IMF Approves Bailout Payment to Ukraine

By Dow Jones Business News, 
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The International Monetary Fund on Friday approved the latest payment to Ukraine in its $17 billion bailout program, providing a critical boost to Kiev as it faces military, economic and political threats.

The IMF board approved a $1.39 billion payment, which will bring total disbursements under the program to $4.51 billion. The IMF also approved Kiev's request to combine the next two reviews scheduled for this year.

The fund said Ukraine has generally followed the IMF's guidelines despite continued pressure on the country's economy. "Downside risks to the program remain very high," IMF managing director Christine Lagarde said in a statement. "The program success hinges on a timely resolution of the conflict in the East, as well as on the authorities' strong policy performance and adherence to the planned reforms."

Months after Russia moved to annex the Crimea region this spring, Ukraine is fighting a growing Russia-backed military force along its eastern borders. Moscow has denied military involvement, blaming the fighting against Kiev on volunteers, separatist fighters and some disoriented Russian troops.

On the economic front, Russia's energy minister said Friday that negotiations on Ukraine's gas debt can't start until Kiev pays $1.45 billion of debt to Russian gas giant OAO Gazprom.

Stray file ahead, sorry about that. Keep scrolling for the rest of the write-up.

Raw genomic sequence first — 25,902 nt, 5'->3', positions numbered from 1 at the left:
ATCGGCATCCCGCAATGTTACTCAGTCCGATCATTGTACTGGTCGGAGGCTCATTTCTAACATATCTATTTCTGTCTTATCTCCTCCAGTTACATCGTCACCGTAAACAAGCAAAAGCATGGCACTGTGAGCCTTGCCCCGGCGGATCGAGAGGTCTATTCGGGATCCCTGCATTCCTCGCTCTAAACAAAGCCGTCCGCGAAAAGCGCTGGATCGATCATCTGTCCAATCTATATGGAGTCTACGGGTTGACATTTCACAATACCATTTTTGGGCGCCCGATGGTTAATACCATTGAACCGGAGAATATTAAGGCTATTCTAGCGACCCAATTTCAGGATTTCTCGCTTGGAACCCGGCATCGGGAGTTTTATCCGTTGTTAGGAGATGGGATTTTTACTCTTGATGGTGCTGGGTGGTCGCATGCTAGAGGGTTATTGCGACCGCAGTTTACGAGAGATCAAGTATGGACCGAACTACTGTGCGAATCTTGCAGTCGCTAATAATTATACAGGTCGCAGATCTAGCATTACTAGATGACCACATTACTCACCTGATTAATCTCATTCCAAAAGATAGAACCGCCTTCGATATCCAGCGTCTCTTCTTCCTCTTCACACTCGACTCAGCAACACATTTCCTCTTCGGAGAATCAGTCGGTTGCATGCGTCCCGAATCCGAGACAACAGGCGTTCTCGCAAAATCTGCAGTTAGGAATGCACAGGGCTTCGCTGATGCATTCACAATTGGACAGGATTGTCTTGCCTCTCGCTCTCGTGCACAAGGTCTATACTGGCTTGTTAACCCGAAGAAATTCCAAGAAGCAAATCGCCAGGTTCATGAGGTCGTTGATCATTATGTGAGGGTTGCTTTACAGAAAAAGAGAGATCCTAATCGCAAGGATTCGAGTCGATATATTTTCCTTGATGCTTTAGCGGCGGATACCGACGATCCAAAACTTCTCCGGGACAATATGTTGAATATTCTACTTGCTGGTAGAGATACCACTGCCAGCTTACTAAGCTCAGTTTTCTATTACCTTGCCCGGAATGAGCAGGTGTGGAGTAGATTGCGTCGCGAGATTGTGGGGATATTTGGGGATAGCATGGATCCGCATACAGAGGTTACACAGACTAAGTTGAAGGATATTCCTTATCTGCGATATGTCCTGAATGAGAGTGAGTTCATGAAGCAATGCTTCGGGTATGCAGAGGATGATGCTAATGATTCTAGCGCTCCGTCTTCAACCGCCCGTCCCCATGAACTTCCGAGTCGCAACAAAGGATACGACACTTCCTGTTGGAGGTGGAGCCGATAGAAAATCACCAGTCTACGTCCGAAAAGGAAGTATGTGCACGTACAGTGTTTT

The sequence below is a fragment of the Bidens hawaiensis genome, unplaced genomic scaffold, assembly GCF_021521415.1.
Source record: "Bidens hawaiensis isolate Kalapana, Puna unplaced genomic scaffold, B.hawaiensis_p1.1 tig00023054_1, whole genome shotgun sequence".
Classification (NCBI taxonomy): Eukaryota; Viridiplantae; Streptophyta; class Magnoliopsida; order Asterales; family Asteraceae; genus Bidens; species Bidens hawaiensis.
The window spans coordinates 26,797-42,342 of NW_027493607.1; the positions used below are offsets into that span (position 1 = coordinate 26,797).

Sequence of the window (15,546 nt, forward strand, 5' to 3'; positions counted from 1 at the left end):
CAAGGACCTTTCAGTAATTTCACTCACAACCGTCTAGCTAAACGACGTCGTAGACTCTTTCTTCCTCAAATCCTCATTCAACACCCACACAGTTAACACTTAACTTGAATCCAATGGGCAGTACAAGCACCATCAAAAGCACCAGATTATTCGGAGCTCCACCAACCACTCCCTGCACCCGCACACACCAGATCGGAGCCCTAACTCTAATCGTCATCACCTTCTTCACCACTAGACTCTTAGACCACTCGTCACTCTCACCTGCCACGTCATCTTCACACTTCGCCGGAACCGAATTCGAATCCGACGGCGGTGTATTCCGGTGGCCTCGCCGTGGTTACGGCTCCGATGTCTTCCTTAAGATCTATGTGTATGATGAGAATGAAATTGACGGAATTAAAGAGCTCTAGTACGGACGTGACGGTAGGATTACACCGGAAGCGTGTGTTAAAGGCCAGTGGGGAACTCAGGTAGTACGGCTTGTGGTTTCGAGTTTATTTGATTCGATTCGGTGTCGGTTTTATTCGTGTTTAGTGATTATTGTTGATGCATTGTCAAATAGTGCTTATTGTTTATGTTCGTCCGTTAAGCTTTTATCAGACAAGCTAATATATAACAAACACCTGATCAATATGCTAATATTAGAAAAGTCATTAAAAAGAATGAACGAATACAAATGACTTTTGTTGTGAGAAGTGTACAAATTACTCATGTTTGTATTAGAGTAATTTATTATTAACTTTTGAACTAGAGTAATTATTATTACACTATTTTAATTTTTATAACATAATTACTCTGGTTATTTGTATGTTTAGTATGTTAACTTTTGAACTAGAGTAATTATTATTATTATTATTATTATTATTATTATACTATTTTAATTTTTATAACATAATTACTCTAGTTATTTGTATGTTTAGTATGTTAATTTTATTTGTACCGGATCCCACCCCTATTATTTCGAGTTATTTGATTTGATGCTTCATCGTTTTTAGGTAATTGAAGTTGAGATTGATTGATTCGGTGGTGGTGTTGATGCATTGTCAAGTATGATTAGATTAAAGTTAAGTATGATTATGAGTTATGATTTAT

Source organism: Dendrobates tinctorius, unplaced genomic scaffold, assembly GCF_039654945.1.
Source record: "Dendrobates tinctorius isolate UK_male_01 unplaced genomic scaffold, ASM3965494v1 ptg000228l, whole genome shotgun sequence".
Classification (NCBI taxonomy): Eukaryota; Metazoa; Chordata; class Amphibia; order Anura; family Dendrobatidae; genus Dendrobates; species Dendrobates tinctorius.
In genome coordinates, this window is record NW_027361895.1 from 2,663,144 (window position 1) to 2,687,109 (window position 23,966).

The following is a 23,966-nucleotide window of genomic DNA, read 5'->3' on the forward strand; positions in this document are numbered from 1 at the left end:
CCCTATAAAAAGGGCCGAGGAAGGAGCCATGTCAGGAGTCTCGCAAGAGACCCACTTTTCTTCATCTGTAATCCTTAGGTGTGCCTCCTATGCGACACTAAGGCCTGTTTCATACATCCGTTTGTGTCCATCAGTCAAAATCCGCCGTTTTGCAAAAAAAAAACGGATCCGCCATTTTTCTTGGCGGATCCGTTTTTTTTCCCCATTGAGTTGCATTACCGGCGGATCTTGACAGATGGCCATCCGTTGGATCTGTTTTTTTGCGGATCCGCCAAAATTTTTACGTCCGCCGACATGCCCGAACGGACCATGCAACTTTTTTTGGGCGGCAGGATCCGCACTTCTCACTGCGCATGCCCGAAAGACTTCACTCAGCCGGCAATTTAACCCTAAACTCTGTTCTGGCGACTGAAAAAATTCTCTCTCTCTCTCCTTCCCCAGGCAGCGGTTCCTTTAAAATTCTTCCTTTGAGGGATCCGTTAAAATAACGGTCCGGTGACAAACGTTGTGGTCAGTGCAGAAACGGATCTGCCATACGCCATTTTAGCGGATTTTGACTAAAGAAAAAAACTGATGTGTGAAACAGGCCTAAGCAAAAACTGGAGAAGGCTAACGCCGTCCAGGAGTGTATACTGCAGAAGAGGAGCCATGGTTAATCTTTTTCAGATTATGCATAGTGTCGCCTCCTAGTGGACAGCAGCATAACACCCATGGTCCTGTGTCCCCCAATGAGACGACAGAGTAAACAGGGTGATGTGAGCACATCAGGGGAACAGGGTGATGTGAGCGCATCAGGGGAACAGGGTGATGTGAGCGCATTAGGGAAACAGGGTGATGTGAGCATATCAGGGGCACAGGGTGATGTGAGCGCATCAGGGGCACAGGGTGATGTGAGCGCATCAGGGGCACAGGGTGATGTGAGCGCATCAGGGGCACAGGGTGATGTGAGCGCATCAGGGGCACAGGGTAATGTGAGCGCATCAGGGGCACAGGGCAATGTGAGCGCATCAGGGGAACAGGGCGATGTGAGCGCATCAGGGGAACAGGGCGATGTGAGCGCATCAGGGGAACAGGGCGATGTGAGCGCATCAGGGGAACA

For Ukraine's government, the onset of cold winter months could exacerbate an already fragile outlook, with the economy battered by months of turmoil and civil war in the east of the country.

Prime Minister Arseniy Yatsenyuk this week called for swift steps to stabilize the hryvnia, the local currency, which has fallen steeply in the last year. The IMF backs a flexible exchange rate rather than the peg to the dollar that Kiev previously maintained.

Ms. Lagarde said Kiev needs to address the level of its foreign-currency reserves, tighten its budget for 2015 and 2016 and work to put Ukraine's natural-gas giant, Naftogaz, on a "sound financial footing."

In July, Ukraine's ruling coalition broke up, setting the stage for parliamentary elections that could strengthen the hand of President Petro Poroshenko as he backs a fight against the insurgency in the east.

Write to William Mauldin at william.mauldin@wsj.com

Subscribe to WSJ: http://online.wsj.com?mod=djnwires


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  08-29-141255ET
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